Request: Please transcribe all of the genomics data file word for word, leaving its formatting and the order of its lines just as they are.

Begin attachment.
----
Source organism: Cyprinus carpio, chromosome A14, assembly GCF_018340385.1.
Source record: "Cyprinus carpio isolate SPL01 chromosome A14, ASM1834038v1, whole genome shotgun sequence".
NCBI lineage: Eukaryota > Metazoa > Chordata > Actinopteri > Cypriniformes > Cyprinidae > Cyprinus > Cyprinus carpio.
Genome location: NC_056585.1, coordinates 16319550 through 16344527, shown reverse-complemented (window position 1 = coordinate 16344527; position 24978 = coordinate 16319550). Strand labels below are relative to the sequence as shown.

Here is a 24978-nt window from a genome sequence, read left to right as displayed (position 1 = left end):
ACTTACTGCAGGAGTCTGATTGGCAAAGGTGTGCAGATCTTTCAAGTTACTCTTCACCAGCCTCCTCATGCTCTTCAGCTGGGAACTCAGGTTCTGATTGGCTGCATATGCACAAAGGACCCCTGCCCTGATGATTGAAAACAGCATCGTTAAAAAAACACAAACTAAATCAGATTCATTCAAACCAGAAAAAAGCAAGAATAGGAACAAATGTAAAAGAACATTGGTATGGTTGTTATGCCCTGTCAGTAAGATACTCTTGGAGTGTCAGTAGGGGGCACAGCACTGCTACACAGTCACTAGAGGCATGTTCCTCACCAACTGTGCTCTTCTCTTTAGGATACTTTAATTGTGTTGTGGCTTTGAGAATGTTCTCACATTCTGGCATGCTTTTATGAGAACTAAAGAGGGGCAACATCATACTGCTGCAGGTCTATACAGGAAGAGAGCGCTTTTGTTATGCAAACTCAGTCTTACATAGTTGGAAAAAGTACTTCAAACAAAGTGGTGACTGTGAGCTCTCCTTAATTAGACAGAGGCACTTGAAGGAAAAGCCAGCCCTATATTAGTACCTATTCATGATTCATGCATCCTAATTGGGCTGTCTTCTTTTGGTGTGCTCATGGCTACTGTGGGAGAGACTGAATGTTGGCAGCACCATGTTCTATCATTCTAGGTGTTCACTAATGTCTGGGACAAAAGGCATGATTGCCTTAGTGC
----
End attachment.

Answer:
Source organism: Cyprinus carpio, chromosome A14, assembly GCF_018340385.1.
Source record: "Cyprinus carpio isolate SPL01 chromosome A14, ASM1834038v1, whole genome shotgun sequence".
NCBI lineage: Eukaryota > Metazoa > Chordata > Actinopteri > Cypriniformes > Cyprinidae > Cyprinus > Cyprinus carpio.
Genome location: NC_056585.1, coordinates 16319550 through 16344527, shown reverse-complemented (window position 1 = coordinate 16344527; position 24978 = coordinate 16319550). Strand labels below are relative to the sequence as shown.

Here is a 24978-nt window from a genome sequence, read left to right as displayed (position 1 = left end):
ACTTACTGCAGGAGTCTGATTGGCAAAGGTGTGCAGATCTTTCAAGTTACTCTTCACCAGCCTCCTCATGCTCTTCAGCTGGGAACTCAGGTTCTGATTGGCTGCATATGCACAAAGGACCCCTGCCCTGATGATTGAAAACAGCATCGTTAAAAAAACACAAACTAAATCAGATTCATTCAAACCAGAAAAAAGCAAGAATAGGAACAAATGTAAAAGAACATTGGTATGGTTGTTATGCCCTGTCAGTAAGATACTCTTGGAGTGTCAGTAGGGGGCACAGCACTGCTACACAGTCACTAGAGGCATGTTCCTCACCAACTGTGCTCTTCTCTTTAGGATACTTTAATTGTGTTGTGGCTTTGAGAATGTTCTCACATTCTGGCATGCTTTTATGAGAACTAAAGAGGGGCAACATCATACTGCTGCAGGTCTATACAGGAAGAGAGCGCTTTTGTTATGCAAACTCAGTCTTACATAGTTGGAAAAAGTACTTCAAACAAAGTGGTGACTGTGAGCTCTCCTTAATTAGACAGAGGCACTTGAAGGAAAAGCCAGCCCTATATTAGTACCTATTCATGATTCATGCATCCTAATTGGGCTGTCTTCTTTTGGTGTGCTCATGGCTACTGTGGGAGAGACTGAATGTTGGCAGCACCATGTTCTATCATTCTAGGTGTTCACTAATGTCTGGGACAAAAGGCATGATTGCCTTAGTGC